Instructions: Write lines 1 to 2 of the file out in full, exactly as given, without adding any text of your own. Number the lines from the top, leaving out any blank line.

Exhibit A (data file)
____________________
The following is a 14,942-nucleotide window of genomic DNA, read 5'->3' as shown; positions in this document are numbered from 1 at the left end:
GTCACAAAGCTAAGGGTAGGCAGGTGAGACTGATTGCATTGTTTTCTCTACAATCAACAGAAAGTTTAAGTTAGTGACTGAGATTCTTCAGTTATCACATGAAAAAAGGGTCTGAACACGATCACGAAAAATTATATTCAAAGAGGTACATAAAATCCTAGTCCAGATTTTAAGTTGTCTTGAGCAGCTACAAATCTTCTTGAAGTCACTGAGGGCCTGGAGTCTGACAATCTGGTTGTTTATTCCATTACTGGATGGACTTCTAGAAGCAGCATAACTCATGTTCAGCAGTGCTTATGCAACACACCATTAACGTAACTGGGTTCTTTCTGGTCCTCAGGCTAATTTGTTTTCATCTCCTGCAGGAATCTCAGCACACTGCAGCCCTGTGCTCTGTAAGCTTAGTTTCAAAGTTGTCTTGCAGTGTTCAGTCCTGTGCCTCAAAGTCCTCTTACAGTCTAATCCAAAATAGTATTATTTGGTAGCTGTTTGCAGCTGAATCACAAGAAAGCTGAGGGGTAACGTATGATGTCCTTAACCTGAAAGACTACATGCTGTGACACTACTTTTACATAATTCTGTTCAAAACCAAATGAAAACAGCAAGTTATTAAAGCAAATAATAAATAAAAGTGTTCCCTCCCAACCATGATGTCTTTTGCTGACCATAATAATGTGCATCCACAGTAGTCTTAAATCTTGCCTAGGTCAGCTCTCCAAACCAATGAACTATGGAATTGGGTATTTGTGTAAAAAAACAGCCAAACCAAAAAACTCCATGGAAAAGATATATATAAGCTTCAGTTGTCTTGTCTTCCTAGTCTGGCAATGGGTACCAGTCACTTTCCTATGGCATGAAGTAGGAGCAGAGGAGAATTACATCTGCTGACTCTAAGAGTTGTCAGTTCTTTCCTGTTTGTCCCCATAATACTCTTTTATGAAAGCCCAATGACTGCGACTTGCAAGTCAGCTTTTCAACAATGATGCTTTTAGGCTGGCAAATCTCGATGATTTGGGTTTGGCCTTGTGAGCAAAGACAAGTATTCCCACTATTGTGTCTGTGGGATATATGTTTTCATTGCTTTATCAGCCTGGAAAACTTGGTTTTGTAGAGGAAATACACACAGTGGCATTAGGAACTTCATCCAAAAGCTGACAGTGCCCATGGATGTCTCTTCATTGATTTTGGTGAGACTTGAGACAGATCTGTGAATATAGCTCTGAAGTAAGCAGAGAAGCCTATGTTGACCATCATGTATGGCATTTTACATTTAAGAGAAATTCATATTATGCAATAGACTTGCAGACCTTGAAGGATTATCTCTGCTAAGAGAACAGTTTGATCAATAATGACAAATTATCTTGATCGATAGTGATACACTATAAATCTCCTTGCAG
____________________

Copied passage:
The following is a 14,942-nucleotide window of genomic DNA, read 5'->3' as shown; positions in this document are numbered from 1 at the left end:
GTCACAAAGCTAAGGGTAGGCAGGTGAGACTGATTGCATTGTTTTCTCTACAATCAACAGAAAGTTTAAGTTAGTGACTGAGATTCTTCAGTTATCACATGAAAAAAGGGTCTGAACACGATCACGAAAAATTATATTCAAAGAGGTACATAAAATCCTAGTCCAGATTTTAAGTTGTCTTGAGCAGCTACAAATCTTCTTGAAGTCACTGAGGGCCTGGAGTCTGACAATCTGGTTGTTTATTCCATTACTGGATGGACTTCTAGAAGCAGCATAACTCATGTTCAGCAGTGCTTATGCAACACACCATTAACGTAACTGGGTTCTTTCTGGTCCTCAGGCTAATTTGTTTTCATCTCCTGCAGGAATCTCAGCACACTGCAGCCCTGTGCTCTGTAAGCTTAGTTTCAAAGTTGTCTTGCAGTGTTCAGTCCTGTGCCTCAAAGTCCTCTTACAGTCTAATCCAAAATAGTATTATTTGGTAGCTGTTTGCAGCTGAATCACAAGAAAGCTGAGGGGTAACGTATGATGTCCTTAACCTGAAAGACTACATGCTGTGACACTACTTTTACATAATTCTGTTCAAAACCAAATGAAAACAGCAAGTTATTAAAGCAAATAATAAATAAAAGTGTTCCCTCCCAACCATGATGTCTTTTGCTGACCATAATAATGTGCATCCACAGTAGTCTTAAATCTTGCCTAGGTCAGCTCTCCAAACCAATGAACTATGGAATTGGGTATTTGTGTAAAAAAACAGCCAAACCAAAAAACTCCATGGAAAAGATATATATAAGCTTCAGTTGTCTTGTCTTCCTAGTCTGGCAATGGGTACCAGTCACTTTCCTATGGCATGAAGTAGGAGCAGAGGAGAATTACATCTGCTGACTCTAAGAGTTGTCAGTTCTTTCCTGTTTGTCCCCATAATACTCTTTTATGAAAGCCCAATGACTGCGACTTGCAAGTCAGCTTTTCAACAATGATGCTTTTAGGCTGGCAAATCTCGATGATTTGGGTTTGGCCTTGTGAGCAAAGACAAGTATTCCCACTATTGTGTCTGTGGGATATATGTTTTCATTGCTTTATCAGCCTGGAAAACTTGGTTTTGTAGAGGAAATACACACAGTGGCATTAGGAACTTCATCCAAAAGCTGACAGTGCCCATGGATGTCTCTTCATTGATTTTGGTGAGACTTGAGACAGATCTGTGAATATAGCTCTGAAGTAAGCAGAGAAGCCTATGTTGACCATCATGTATGGCATTTTACATTTAAGAGAAATTCATATTATGCAATAGACTTGCAGACCTTGAAGGATTATCTCTGCTAAGAGAACAGTTTGATCAATAATGACAAATTATCTTGATCGATAGTGATACACTATAAATCTCCTTGCAG